Cornell University, USA
Problematizing the Feminine Gaze: The Ambivalence of Geneviève Disdéri’s Prints
Geneviève Elisabeth Disdéri is often described as her husband Eugène’s ‘silent partner1’, whereas she co-managed her own photography studio in Brest and later opened one in Paris2. Similarly, she was professionally active until her death in 1878 but her death certificate reads unemployed3. As some daguerreotypes by the Disdéris are signed by both husband and wife, little is known about the extent of her implication in those studios. As such, her bound album Brest et ses environs, which bears only Geneviève’s name, offers an interesting counterpoint to Eugène’s carte de visite fame in Paris.
Through a close visual analysis of the landscape and architecture prints of Brest, this presentation will show how her photographs contravene discrete categories of gender, class, and art. For example, the centrality of built landscapes in the album complicates the ideal of femininity as domestic and emotional interiority. Moreover, Geneviève’s interest for provincial subjects challenges the balance of power between provinces and the capital although her social status – that of a Parisian bourgeois living in Brest – reinforces it. Her work also allows for an interrogation of the frontier between artistic and commercial prints. Contemporary scholarship has explored the vexed relationship between Eugène’s status as entrepreneur, technical innovator, and artist4, but this tension has been left unexplored in Geneviève’s case. Yet, Brest showcases both her knowledge and capacity5 as a commercial photographer and her use of composition as an artist. By confronting the essentializing trope of the feminine eye of the photographer and recognizing Geneviève’s talent as a female photographer, this presentation will aim at uncovering the ambivalence of women’s role in early photography.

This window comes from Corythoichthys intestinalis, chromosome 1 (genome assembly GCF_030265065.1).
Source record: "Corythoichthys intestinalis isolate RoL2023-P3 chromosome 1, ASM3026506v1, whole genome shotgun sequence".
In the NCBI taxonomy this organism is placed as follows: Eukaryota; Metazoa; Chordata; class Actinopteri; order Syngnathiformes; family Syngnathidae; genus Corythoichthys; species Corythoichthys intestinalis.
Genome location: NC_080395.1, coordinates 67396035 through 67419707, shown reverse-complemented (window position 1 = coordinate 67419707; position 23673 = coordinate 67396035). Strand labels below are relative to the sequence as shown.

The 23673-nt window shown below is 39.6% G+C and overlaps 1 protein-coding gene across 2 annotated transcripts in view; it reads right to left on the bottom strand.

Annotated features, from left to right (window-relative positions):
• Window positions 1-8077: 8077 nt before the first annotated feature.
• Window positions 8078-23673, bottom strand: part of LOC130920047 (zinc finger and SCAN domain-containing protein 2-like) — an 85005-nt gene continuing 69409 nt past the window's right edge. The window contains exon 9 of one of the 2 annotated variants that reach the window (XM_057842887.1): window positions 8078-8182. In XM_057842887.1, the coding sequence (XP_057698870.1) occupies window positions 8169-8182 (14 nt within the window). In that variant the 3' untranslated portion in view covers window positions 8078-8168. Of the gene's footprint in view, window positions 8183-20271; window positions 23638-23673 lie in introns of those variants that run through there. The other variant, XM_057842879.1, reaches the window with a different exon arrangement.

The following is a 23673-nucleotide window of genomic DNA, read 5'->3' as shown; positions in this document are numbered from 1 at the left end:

1 McCauley, Elizabeth Anne. A.A.E. Disdéri and the Carte de Visite Portrait Photograph, Yale University Press, 1985. A&AePortal, www.aaeportal.com//?id=-19516. Chapter 2. ‘The Carte de Visite and the Search for Markets.’
2 McCauley, A.A.E. Disdéri. The studio in Brest was co-managed with her husband’s friend Eugène Collet-Corbinière. Later, in the Paris studio, she may have received some help from their son Jules.
3 McCauley, A.A.E. Disdéri. Chapter 7. ‘Disdéri’s Late Career and the Demise of the Carte de Visite.’
4McCauley, A.A.E. Disdéri. Chapter 2.
5 Rosenblum, Naomi. A History of Women Photographers. 1st ed, Abbeville Press, 1994, p.44.